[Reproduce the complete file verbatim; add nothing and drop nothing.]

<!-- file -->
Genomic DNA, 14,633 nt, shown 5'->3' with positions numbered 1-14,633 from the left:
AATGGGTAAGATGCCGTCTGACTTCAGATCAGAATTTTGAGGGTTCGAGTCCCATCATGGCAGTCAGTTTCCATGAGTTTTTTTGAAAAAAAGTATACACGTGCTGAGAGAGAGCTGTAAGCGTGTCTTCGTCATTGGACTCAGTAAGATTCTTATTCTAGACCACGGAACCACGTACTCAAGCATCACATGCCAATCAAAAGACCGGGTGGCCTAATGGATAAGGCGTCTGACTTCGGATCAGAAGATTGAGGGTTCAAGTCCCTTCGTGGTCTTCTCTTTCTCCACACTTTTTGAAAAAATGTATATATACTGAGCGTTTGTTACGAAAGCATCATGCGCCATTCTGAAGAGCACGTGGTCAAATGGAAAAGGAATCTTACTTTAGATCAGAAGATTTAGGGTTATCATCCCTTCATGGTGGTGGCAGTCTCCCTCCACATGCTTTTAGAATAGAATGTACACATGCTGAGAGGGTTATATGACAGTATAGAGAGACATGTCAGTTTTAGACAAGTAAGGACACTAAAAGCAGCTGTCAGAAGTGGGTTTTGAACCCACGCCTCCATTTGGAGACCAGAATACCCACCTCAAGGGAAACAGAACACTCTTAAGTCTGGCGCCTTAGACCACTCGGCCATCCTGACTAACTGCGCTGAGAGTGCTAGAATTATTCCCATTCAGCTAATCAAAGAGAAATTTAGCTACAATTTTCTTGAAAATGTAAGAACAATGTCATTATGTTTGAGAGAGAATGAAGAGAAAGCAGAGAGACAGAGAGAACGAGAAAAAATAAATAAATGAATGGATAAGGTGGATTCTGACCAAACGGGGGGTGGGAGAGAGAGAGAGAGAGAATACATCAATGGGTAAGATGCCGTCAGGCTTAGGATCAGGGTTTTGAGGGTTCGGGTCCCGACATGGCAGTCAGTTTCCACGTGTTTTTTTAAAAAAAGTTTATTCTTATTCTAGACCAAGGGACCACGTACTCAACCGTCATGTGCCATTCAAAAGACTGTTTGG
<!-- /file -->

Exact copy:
Genomic DNA, 14,633 nt, shown 5'->3' with positions numbered 1-14,633 from the left:
AATGGGTAAGATGCCGTCTGACTTCAGATCAGAATTTTGAGGGTTCGAGTCCCATCATGGCAGTCAGTTTCCATGAGTTTTTTTGAAAAAAAGTATACACGTGCTGAGAGAGAGCTGTAAGCGTGTCTTCGTCATTGGACTCAGTAAGATTCTTATTCTAGACCACGGAACCACGTACTCAAGCATCACATGCCAATCAAAAGACCGGGTGGCCTAATGGATAAGGCGTCTGACTTCGGATCAGAAGATTGAGGGTTCAAGTCCCTTCGTGGTCTTCTCTTTCTCCACACTTTTTGAAAAAATGTATATATACTGAGCGTTTGTTACGAAAGCATCATGCGCCATTCTGAAGAGCACGTGGTCAAATGGAAAAGGAATCTTACTTTAGATCAGAAGATTTAGGGTTATCATCCCTTCATGGTGGTGGCAGTCTCCCTCCACATGCTTTTAGAATAGAATGTACACATGCTGAGAGGGTTATATGACAGTATAGAGAGACATGTCAGTTTTAGACAAGTAAGGACACTAAAAGCAGCTGTCAGAAGTGGGTTTTGAACCCACGCCTCCATTTGGAGACCAGAATACCCACCTCAAGGGAAACAGAACACTCTTAAGTCTGGCGCCTTAGACCACTCGGCCATCCTGACTAACTGCGCTGAGAGTGCTAGAATTATTCCCATTCAGCTAATCAAAGAGAAATTTAGCTACAATTTTCTTGAAAATGTAAGAACAATGTCATTATGTTTGAGAGAGAATGAAGAGAAAGCAGAGAGACAGAGAGAACGAGAAAAAATAAATAAATGAATGGATAAGGTGGATTCTGACCAAACGGGGGGTGGGAGAGAGAGAGAGAGAGAATACATCAATGGGTAAGATGCCGTCAGGCTTAGGATCAGGGTTTTGAGGGTTCGGGTCCCGACATGGCAGTCAGTTTCCACGTGTTTTTTTAAAAAAAGTTTATTCTTATTCTAGACCAAGGGACCACGTACTCAACCGTCATGTGCCATTCAAAAGACTGTTTGG